29. Kansas City Chiefs (via DET) – Adonai Mitchell, WR, Texas

Alright, this brings up to the final four teams from last season, with the Lions being on the clock after giving away the NFC title game in heartbreaking fashion, but they actually get a call from the reigning Super Bowl champs in the Chiefs, who want to avoid the Ravens or 49ers snatching up their guy, which I believe Adonai Mitchell. I personally think Detroit should select him themselves to round out their receiving corp with a legit outside threat, but KC gives up their fourth-rounder (131st overall) for that right. I understand that this is somewhat of a divisive name, because the fantasy football community and data nerds talk about his highly concerning statistical profile, but the film truthers love his game – and that’s the corner I’m in. I see some of the plays, where people might call it a lack of effort and I agree with them to some degree as a blocker at least, but this is one of the more skilled route-runners I’ve evaluated. The term I’ve used to describe it is that he paints a picture with the way he sets up defenders, attacks their blindspots and is able to make adjustments on the fly based on the technique of the guy in front of him. The foot quickness and elusiveness off the line pairs up beautifully with that, to win as a legit X in isolated coverage and while he doesn’t always play up to it, you do see the 4.35 speed and ball-tracking skills to win down the field. He’s not a dynamic YAC threat – in part because of his high depth of target – but he snatches the ball with defenders converging on him and I think is exactly what the Chiefs need here. Now you have him on the backside of the formation, Hollywood Brown clearing out space, Travis Kelce taking advantage of that free real estate and we’ll see what happens with the Rashee Rice situation, with him being their run-after-catch specialist.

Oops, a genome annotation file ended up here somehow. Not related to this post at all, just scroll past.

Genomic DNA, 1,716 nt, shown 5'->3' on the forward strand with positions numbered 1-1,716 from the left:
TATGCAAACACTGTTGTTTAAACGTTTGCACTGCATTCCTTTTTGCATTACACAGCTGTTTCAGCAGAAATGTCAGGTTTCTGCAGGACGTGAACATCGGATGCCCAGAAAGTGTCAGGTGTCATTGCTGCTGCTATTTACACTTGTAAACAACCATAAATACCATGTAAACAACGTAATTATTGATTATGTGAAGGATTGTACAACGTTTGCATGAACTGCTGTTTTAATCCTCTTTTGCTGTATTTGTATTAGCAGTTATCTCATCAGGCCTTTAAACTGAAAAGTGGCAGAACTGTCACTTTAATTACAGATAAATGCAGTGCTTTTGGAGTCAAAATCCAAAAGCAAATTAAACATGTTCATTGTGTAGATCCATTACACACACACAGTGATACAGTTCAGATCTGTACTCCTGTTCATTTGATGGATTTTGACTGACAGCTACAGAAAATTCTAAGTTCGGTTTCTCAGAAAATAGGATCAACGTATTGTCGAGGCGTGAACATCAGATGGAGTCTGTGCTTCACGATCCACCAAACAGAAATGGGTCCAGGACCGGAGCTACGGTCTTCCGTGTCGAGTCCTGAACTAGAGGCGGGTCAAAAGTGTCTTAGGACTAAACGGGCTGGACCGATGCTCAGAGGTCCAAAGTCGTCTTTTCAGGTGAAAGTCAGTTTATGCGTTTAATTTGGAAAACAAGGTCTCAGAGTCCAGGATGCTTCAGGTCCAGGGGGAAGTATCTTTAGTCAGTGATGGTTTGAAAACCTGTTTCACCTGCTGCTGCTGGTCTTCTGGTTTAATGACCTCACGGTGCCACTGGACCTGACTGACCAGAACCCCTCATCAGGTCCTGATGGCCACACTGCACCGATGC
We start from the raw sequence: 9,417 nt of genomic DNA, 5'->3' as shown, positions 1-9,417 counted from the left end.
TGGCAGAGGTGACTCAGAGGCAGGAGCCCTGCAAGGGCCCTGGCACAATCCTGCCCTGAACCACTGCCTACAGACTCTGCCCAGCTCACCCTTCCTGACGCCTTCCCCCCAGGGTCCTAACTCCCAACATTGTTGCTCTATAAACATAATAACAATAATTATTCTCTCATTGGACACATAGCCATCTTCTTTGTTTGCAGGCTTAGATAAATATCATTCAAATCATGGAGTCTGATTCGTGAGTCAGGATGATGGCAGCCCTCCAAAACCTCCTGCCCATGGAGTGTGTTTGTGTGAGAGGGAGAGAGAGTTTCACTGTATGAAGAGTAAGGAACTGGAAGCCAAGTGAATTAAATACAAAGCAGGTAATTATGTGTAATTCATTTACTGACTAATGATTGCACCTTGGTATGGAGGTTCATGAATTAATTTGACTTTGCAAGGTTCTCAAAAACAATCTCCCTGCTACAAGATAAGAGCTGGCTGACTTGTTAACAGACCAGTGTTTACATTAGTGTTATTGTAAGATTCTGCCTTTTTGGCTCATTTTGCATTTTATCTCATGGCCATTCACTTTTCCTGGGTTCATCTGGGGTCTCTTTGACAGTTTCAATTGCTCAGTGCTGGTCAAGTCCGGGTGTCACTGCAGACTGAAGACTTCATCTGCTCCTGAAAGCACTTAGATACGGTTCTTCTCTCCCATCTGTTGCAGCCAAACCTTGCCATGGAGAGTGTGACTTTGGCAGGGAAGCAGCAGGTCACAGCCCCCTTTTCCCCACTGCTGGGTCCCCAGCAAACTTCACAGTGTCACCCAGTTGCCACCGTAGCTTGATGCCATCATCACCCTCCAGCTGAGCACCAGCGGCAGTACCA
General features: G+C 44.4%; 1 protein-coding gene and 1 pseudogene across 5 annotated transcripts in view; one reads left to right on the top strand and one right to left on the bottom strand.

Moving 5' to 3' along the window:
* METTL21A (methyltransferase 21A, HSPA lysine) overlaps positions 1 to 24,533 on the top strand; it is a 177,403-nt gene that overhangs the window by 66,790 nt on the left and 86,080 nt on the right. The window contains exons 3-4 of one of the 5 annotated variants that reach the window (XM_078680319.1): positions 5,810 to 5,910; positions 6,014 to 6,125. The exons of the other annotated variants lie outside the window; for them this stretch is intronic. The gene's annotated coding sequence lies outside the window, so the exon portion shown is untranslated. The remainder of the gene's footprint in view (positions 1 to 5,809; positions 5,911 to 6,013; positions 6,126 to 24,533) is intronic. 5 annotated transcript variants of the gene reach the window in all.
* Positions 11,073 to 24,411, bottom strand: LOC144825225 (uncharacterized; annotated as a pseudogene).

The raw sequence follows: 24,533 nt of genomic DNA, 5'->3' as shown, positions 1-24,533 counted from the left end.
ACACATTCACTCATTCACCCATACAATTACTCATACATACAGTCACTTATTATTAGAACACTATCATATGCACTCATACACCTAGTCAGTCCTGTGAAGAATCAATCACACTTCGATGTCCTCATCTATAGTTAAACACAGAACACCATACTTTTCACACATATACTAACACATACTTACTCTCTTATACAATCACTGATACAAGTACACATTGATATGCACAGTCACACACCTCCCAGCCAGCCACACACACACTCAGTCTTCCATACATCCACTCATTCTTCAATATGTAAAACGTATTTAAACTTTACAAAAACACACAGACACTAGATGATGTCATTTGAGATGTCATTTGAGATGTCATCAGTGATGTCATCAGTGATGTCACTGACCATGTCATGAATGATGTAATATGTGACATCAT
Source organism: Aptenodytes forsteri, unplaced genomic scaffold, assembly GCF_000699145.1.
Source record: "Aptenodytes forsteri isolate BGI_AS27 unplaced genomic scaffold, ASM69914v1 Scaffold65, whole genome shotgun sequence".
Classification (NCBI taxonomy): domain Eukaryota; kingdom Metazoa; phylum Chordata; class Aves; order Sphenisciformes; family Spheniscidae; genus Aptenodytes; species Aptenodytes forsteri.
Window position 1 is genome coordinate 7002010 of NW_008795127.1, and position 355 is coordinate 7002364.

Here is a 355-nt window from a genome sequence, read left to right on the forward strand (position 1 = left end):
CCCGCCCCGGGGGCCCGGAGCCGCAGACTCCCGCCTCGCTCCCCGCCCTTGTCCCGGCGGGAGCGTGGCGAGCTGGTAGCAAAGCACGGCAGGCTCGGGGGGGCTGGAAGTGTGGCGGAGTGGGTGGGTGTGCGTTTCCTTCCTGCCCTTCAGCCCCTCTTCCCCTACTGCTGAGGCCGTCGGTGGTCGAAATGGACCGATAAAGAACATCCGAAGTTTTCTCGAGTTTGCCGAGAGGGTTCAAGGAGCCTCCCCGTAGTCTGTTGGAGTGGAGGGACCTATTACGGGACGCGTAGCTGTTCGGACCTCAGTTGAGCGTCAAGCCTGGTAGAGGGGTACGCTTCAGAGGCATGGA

30. Baltimore Ravens – Jordan Morgan, OT, Arizona

If Mitchell were available here, I would love that as an Odell Beckham Jr. replacement and now you’d really be cooking with three first-round picks at receiver around the reigning MVP, but I think they very much have their eyes set on the offensive tackle position. The traded away long-time veteran Morgan Moses for a day-three pick swap, Ronnie Stanley on the left side is still in and out of the lineup and while I think Josh Jones was a sneaky signing in free agency, I’d be surprised if they don’t address this group in the first two rounds. Jordan Morgan is someone I think hasn’t been talked about enough throughout this process. Coming off a torn ACL in the year prior, the voters still snuck him into first-team All-Pac-12 despite the amount of talent they had in that conference this past season. Tremendous athleticism for the zone run game, being able to execute back-side cut-offs or gliding to the second level, great burst out to the corner when Baltimore wants to run those sweep plays with Lamar Jackson with impressive reactionary skills on the fly. Smooth in his kick-slide with the mental capacity to change up his technique in accordance to his matchups. Not like an overpowering drive-blocker and the length will be a question, with his arms being an eighth short of 33 inches, but he regularly is first to establish meaningful contact with rushers and the agility to mirror cross-face moves is excellent.